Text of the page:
"He's always welcoming new students and student leaders, and, of course, his bow tie is very hard to miss."
Chris Hurley '13
April 29, 2013
The 2013 Fiscal Year Brought Recognition in Many Forms that represent the culmination of decades of collaborative work to improve MICA's campus and student life. In November 2012, The Root highlighted MICA's Brown Center, now 10 years old, in a profile of patrons Eddie C. and C. Sylvia Brown and the example they have set as prominent black philanthropists in the arts. Flavorwire.com named MICA #2 on its list of "10 Breathtakingly Beautiful Art Campuses" around the world. Also in FY 2013, MICA announced its plans to construct a new residence hall behind the then-Commons complex and renovate the existing residence halls there. Because of the College's track record in using its physical growth to enhance the community, The Baltimore Sun highlighted the expansion and its promised role as "a connector between Bolton Hill and the Station North Arts District."
"Maryland's long-term competitiveness will be built on the kind of leadership and invention that the Graduate Studio Center project will make possible."
Former President and CEO, Goldseker Foundation
The recognition MICA received for its use of facilities and programming to elevate student life is just the latest in a string of achievements in that realm for the College, much of which can be traced directly back to the vision of President Lazarus.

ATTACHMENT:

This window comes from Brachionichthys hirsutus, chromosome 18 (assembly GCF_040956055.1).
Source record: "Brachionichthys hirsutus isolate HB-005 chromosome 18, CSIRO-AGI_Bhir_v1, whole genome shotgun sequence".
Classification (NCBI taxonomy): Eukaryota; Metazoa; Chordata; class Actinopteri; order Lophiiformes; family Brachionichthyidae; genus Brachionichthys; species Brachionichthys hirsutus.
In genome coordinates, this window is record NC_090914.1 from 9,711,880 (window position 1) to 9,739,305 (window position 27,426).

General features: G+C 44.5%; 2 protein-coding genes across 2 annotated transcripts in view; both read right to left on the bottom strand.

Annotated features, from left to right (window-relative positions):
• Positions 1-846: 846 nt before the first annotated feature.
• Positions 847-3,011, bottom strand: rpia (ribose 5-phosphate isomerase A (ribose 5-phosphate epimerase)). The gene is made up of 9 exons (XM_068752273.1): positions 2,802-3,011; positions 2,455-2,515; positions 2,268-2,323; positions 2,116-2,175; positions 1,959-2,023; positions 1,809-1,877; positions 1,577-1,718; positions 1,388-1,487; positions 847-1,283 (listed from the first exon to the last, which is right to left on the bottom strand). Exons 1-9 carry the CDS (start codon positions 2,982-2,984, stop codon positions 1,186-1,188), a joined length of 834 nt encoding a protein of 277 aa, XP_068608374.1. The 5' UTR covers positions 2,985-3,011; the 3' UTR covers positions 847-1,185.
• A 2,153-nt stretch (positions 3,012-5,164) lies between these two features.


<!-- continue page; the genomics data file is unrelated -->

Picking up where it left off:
A BOLD VISION FOR CAMPUS LIFE
As expansive as Lazarus' vision was for the robust art college he believed the country needed, MICA's physical framework initially made that vision far from a reality. Lazarus knew that the College wasn't just competing against other art colleges for talented students; it was competing against top-tier research institutions and taxpayer supported public universities. Underlying everything was a still-too-pervasive perception that education in the arts was not really worthwhile higher education. Lazarus knew that he had to elevate the experience of living and studying at MICA. That would require an almost inexhaustible ability to plan, strategize, and collaborate.
Lazarus' bottom line was that the most sought-after students wanted a version of the "collegiate experience," albeit one tailored to their creative needs. They wanted a robust campus life, where they would not only grow as artists, but also as people, through interaction with other students undertaking the same journey. All of that growth, however, had to occur somewhere, and MICA's Main Building, Dolphin Building, and Mount Royal Station alone were simply inadequate. Students could not have a campus life without a campus. Lazarus' vision required dramatic facility upgrades, and over his 35-year presidency, the campus has not only transformed the concept of the MICA experience, it has also had a direct impact on the city of Baltimore as well.
Lazarus started with low-hanging fruit. An abandoned warehouse for Cannon Shoes sat across the street from the Main Building. With overgrown weeds and broken windows, it was an eyesore, actually making MICA a less desirable place to frequent. As MICA was hurting for space, it made perfect sense to take over the building. Understanding the logic was the easy part, however. It would take $2.5 million to see the project through.